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Thread: Standing presses

  1. #1
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    Nov 2007
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    Default Standing presses

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    Mark,

    Unfortunately I work out in my basement with a low ceiling. Its about 2" or 3? too low to do a standing press to full extension. I have been compensating by standing with my knees bent and a little wider stance so that I can extend my arms completely.

    This results in quite a quad workout (especially after doing squats), but I feel that its not letting me get the most out of what the workout should. I am not getting stronger as quickly with the presses as with other exercises.

    Is it a big deal or just a mental problem I am having? Do you feel that the slight bending of the knees and/or the wider stance changes anything with the exercise? Would you suggest changing to seated barbell/dumbell press?

    Thanks for your time

    Jon

  2. #2
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    Jul 2007
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    You will obviously not get strong as fast in an exercise that involves smaller muscles. But no, you have to use correct form on the exercise, no matter what the reasons might be for doing it wrong. Sorry about your basement, but if you want to continue to train there effectively it will be necessary to cut 2 plate-shaped holes in the ceiling above the platform. Make sure that you space them apart at the same width that the plates load on the bar.

  3. #3
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    Nov 2007
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    Quote Originally Posted by Mark Rippetoe View Post
    You will obviously not get strong as fast in an exercise that involves smaller muscles. But no, you have to use correct form on the exercise, no matter what the reasons might be for doing it wrong. Sorry about your basement, but if you want to continue to train there effectively it will be necessary to cut 2 plate-shaped holes in the ceiling above the platform. Make sure that you space them apart at the same width that the plates load on the bar.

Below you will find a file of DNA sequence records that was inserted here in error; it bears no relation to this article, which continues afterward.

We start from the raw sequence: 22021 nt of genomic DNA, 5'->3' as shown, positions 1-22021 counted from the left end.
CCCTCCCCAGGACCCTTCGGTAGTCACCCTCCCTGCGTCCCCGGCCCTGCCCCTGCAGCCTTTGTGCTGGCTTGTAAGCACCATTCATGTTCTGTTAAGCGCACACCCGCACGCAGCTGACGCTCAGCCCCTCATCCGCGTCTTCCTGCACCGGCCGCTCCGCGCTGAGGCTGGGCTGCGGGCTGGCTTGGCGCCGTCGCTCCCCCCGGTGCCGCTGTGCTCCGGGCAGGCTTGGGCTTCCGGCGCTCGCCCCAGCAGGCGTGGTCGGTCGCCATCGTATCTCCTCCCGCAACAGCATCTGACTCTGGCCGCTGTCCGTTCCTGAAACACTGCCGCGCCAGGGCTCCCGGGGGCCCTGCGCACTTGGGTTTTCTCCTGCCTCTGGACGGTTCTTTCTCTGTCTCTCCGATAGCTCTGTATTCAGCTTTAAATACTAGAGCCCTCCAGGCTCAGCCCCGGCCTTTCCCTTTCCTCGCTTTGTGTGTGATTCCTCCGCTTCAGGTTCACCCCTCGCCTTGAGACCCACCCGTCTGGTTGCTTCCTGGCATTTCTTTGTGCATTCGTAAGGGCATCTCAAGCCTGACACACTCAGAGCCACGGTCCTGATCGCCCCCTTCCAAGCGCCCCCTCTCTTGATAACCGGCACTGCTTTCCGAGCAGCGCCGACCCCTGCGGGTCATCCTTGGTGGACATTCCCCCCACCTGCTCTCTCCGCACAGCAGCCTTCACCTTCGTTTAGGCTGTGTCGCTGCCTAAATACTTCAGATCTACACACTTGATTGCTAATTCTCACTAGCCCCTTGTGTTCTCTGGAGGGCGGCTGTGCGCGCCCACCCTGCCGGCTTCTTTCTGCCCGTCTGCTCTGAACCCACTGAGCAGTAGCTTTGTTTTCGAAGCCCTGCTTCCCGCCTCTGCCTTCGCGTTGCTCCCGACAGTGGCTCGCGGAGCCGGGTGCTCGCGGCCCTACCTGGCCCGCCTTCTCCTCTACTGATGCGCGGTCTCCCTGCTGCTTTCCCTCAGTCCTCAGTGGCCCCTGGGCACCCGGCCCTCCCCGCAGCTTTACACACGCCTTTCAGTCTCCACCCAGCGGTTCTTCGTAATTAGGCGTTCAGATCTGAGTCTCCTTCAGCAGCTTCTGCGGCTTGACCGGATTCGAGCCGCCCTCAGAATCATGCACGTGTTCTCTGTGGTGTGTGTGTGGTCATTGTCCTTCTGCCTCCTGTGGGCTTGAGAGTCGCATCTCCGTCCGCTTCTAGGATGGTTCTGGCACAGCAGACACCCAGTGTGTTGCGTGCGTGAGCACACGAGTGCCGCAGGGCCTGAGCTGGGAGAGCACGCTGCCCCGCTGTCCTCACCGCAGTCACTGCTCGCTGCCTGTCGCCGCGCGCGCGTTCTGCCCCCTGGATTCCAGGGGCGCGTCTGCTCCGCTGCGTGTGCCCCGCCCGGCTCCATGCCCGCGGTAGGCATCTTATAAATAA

Don't forget to cut them a little wider to accommodate a second--or even a third--45 on each side. Since this is strength training, you'll want to be sure that the ceiling can accommodate progressive resistance.

  4. #4
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    Quote Originally Posted by EIC View Post
    Don't forget to cut them a little wider to accommodate a second--or even a third--45 on each side. Since this is strength training, you'll want to be sure that the ceiling can accommodate progressive resistance.
    But that might affect the aesthetic or structural integrity of the ceiling. I'd cut the hole big enough for 1-45 lb plate and then use 35s for progression.

  5. #5

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    I'd dig a man-sized hole down into the foundation. That way no one will trip over the plates brimming up through the first floor. Just don't dig so deep that you can't lower the bar down to your shoulders.

  6. #6
    Join Date
    Nov 2007
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    18

    Talking

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    Alternately, the plates can be carried from the basement to another suitable area as a pre-workout warm-up. Be sure and use good form while carrying things up stairs.


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